Adapted from a recent online discussion.
Show skepticism until you get to know stranger, online or not
Online dating site vetting? Aside from hiring a private investigator, how can I tell if a guy who looks fine on a major dating site is in fact okay? (I don't mean nice per se, but like . . . not a felon, on abuse registry, con man.) I am not a worrywart but I am not comfortable.
Carolyn: Remember, the people you meet in person who aren't friends of friends, established colleagues, your mom's friend's kid, etc., are strangers, just like the people online. Seeing one in, say, the supermarket checkout line does give your senses a lot more useful information than ads do — but taking some obvious precautions can allow you to meet an online prospect in person and let your senses get to work.
Getting to know someone from scratch requires the same process it always has. You still have to take your time, be skeptical, pay attention to small things, meet his friends and family, introduce your friends and get their takes on him, listen to the way he talks about himself, you, other people, and I could go on. It's something we all do regularly without thinking a whole lot about it.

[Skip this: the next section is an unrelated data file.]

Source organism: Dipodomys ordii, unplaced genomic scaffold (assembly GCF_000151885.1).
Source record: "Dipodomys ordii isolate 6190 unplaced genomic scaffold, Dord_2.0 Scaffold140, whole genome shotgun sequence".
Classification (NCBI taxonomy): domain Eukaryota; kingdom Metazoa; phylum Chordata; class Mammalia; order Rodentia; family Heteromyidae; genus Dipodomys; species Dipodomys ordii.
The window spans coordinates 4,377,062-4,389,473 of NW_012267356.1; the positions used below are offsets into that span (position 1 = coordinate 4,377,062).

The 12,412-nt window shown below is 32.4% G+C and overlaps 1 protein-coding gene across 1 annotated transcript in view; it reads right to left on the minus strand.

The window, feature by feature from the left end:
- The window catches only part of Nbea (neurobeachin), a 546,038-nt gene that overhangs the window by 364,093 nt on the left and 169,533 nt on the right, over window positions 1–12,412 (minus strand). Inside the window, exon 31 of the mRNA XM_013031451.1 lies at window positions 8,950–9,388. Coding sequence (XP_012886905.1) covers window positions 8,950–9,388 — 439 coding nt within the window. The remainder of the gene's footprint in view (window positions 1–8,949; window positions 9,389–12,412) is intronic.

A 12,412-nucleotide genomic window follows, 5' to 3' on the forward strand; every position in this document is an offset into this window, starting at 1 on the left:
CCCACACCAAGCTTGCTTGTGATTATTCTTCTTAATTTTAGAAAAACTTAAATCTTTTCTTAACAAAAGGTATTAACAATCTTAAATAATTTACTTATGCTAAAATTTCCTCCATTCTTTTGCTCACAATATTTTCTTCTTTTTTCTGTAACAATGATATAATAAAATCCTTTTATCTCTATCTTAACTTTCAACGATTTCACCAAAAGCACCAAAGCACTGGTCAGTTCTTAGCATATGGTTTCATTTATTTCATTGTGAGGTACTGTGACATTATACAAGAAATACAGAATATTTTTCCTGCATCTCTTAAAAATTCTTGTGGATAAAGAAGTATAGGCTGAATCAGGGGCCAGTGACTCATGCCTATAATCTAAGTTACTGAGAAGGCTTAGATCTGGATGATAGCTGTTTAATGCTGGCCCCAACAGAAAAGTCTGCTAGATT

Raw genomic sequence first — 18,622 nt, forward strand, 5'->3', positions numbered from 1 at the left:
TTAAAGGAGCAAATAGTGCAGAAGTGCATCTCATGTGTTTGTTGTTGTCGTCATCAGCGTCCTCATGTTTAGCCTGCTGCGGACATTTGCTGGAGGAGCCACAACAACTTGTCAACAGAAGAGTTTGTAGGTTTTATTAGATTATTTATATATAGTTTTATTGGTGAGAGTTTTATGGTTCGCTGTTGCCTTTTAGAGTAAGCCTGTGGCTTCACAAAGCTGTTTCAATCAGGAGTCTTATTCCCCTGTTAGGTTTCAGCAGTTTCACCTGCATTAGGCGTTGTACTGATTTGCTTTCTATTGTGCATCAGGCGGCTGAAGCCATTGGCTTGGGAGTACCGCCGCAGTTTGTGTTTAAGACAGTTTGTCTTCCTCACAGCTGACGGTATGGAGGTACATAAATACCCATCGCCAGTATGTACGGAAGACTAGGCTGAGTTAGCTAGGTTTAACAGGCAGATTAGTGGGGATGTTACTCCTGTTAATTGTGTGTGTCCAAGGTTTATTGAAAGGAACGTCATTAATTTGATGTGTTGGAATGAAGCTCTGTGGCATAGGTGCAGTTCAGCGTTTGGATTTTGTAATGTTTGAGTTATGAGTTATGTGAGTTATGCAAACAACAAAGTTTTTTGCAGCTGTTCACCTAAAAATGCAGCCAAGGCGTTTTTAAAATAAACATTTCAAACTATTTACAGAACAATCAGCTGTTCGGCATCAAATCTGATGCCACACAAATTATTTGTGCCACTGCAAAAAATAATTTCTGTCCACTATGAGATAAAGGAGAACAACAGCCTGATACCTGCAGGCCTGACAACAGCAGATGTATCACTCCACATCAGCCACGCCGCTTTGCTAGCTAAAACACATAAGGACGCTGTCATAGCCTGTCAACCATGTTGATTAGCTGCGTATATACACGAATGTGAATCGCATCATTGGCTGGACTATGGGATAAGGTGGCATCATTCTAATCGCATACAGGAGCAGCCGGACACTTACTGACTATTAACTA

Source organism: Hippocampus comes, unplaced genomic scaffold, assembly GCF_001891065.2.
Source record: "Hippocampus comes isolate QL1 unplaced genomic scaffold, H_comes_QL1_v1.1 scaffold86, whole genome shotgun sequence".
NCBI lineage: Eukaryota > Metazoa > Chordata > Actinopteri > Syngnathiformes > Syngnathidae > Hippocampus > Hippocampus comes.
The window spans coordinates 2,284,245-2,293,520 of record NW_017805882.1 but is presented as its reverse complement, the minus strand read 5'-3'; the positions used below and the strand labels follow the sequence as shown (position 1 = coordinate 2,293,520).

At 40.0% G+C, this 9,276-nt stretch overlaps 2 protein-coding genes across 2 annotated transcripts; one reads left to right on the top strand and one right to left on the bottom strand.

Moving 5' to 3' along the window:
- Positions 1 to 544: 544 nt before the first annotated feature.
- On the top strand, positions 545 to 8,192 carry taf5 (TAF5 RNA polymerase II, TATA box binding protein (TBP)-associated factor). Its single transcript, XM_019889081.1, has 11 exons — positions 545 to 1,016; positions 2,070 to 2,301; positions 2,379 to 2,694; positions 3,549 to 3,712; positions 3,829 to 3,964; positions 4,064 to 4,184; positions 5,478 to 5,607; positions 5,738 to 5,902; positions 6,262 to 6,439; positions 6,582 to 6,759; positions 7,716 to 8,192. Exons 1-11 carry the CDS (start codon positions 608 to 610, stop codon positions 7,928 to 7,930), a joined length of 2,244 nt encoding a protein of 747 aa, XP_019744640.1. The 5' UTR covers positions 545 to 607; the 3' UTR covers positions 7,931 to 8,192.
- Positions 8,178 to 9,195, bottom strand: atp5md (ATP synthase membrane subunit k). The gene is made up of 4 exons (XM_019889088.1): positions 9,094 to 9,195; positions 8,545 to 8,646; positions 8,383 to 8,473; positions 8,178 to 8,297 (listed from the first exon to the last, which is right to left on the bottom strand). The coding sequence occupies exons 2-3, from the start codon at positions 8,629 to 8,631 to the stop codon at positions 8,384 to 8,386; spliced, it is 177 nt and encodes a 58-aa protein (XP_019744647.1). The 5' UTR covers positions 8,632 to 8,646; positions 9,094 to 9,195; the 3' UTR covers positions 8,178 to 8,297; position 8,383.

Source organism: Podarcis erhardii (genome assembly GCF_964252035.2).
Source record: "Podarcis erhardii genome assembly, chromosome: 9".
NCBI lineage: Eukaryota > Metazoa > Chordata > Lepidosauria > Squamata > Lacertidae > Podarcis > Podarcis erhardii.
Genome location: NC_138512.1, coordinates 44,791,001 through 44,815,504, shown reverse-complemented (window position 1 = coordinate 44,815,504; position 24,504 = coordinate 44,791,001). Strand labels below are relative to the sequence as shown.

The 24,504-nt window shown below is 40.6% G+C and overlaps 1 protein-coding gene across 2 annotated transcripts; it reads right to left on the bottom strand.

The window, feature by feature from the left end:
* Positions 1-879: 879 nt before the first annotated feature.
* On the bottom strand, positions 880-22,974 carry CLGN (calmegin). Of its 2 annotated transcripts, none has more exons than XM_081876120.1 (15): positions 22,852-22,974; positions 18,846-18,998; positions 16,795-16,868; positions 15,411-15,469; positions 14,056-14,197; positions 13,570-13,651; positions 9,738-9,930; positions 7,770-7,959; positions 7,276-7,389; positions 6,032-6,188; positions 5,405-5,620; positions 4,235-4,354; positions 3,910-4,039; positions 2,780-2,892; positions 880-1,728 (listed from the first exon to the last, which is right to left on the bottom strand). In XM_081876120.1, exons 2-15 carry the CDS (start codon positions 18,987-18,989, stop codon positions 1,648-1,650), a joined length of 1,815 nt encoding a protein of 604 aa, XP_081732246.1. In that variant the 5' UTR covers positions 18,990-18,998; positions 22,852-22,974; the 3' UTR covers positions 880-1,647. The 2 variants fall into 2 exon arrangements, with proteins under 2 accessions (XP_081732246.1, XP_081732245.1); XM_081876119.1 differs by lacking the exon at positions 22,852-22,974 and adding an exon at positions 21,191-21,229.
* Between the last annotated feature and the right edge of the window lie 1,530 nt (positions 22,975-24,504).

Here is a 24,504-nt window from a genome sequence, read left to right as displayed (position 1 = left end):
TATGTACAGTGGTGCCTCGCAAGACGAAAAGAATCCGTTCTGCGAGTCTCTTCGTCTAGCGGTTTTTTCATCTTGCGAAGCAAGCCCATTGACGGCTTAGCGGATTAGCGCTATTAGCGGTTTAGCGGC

Where online dating does introduce risk is in enabling people to get lost in a crowd. If you're in a town with a dozen or two places to hang out, someone can be a jerk for just so long, to just so many people, before everyone knows s/he's a jerk. Online dating allows people to outrun the reputation-forming process, at least for a lot longer than was possible without it.
A long online-banter phase can also lull you into thinking you know someone better than you really do.
But that just means you account for these risks as you go.
D.C.: Re: Vetting:
Don't you think the question indicates a certain unhealthy level of paranoia or mistrust? I'm a man on an online dating site, and I've had e-mail exchanges with women who are too afraid to tell me even their first names and will cite the dangers of the Internet (though I'm not sure what damage I could do with only a first name). And I seriously doubt if I struck up a conversation with these women in a bar that they would be wary of telling me their first names.
Carolyn: Thank you for pointing out that the people of the online world and the real world are pretty much the same people.
I agree the original poster had lost a little perspective. For what it's worth, however, some people do give out fake names in bars, and there is just, in general, a keener sense of vulnerability among women than there is among men.
I actually think men in general would benefit from a little extra vigilance before trusting women. It's common for guys to be on alert for women who are clingy or annoying (as just about every beer ad reminds us, aaaaaagh), but I think a lot of guys aren't as wired to look for abusive women — not just women who hit, but also women who are emotional/verbal abusers. So defenses do have their place.